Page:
Leaders have thought carefully about the content of the personal development curriculum.

Pupils learn about issues that are relevant to their lives, for example how to have healthy relationships and how to stay safe online. They appreciate the knowledge that they gain from external speakers in relation to life in modern Britain.

However, beyond this, the provision for pupils' personal development is patchy.

It varies too much from class to class, particularly in relation to careers education. This is because some teachers do not deliver the personal development curriculum as effectively as they should. Consequently, pupils sometimes miss out on important information that could be useful to them when making decisions about their future.

Staff told inspectors that leaders support their well-being and workload effectively.


The arrangements for safeguarding are effective.

Leaders prioritise pupils' safety and well-being.

They ensure a strong culture of safeguarding. Leaders make sure that staff are clear and up to date on the dangers that pupils may face in or outside of school. Staff are vigilant.

They know how to spot the signs that pupils may be at risk of harm.

Pupils seek help from staff when they need it. Staff report concerns about pupils in a timely manner.

They quickly identify whether pupils require additional support from external agencies. Leaders ensure that pupils and their families get the timely help that they need.

What does the school need to do to improve?

(Information for the school and appropriate authority)

• In a small number of subjects, teachers do not ensure that pupils learn important curriculum knowledge as deeply as they should.

This hinders how well some pupils progress through the curriculums. Leaders should ensure that all teachers are equipped to deliver their subject curriculums well. ? Some teachers do not deliver aspects of the personal development curriculum sufficiently well for some pupils.

This means that some pupils do not gain the knowledge that they need, particularly in relation to careers education. Leaders must ensure that all elements of the personal development curriculum are delivered effectively, so that pupils are well prepared for the next steps in their lives.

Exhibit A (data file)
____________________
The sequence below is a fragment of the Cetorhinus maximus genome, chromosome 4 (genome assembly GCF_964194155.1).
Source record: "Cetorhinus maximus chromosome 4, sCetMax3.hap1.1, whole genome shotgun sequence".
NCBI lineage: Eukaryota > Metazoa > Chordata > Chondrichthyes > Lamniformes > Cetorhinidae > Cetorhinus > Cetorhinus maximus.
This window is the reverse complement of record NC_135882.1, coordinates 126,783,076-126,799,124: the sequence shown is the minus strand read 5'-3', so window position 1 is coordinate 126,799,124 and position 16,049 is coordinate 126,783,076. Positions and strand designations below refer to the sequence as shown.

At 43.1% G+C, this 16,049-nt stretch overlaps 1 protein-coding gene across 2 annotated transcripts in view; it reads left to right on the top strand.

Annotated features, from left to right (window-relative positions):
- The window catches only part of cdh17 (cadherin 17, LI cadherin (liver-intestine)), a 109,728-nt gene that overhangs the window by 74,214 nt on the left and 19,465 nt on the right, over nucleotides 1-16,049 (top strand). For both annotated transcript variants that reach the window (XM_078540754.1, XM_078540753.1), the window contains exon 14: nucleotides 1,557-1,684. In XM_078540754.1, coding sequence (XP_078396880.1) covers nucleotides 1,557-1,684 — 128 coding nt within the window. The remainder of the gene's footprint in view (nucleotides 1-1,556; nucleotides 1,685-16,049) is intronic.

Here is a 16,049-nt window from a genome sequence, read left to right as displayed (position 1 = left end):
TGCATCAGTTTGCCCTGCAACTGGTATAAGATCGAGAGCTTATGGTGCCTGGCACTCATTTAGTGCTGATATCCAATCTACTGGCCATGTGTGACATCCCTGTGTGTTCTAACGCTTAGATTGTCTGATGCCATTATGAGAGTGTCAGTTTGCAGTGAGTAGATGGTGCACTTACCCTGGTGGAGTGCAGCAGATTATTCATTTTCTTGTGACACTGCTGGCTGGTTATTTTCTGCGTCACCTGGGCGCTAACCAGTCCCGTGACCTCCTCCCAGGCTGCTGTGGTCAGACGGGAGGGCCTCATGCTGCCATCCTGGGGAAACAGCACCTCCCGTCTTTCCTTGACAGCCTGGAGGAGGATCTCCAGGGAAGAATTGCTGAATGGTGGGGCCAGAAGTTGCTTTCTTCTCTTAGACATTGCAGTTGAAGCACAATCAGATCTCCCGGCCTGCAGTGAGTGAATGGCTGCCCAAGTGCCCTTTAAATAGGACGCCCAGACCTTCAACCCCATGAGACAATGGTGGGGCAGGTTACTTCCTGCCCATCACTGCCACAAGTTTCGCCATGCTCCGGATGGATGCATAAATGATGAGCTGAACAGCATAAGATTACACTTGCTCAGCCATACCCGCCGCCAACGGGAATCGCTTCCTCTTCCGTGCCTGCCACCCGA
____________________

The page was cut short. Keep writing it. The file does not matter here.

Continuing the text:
When we have judged a school to be good, we will then normally go into the school about once every four years to confirm that the school remains good.

This is called a section 8 inspection of a good or outstanding school, because it is carried out under section 8 of the Education Act 2005. We do not give graded judgements on a section 8 inspection. However, if we find evidence that a school would now receive a higher or lower grade, then the next inspection will be a section 5 inspection.

Usually this is within one to two years of the date of the section 8 inspection. If we have serious concerns about safeguarding, behaviour or the quality of education, we will deem the section 8 inspection as a section 5 inspection immediately.

This is the first section 8 inspection since we judged the school to be good in February 2017.

How can I feedback my views?

You can use Ofsted Parent View to give Ofsted your opinion on your child's school, or to find out what other parents and carers think. We use information from Ofsted Parent View when deciding which schools to inspect, when to inspect them and as part of their inspection.

The Department for Education has further guidance on how to complain about a school.

If you are the school and you are not happy with the inspection or the report, you can complain to Ofsted.

Further information

You can search for published performance information about the school.

In the report, 'disadvantaged pupils' refers to those pupils who attract government pupil premium funding: pupils claiming free school meals at any point in the last six years and pupils in care or who left care through adoption or another formal route.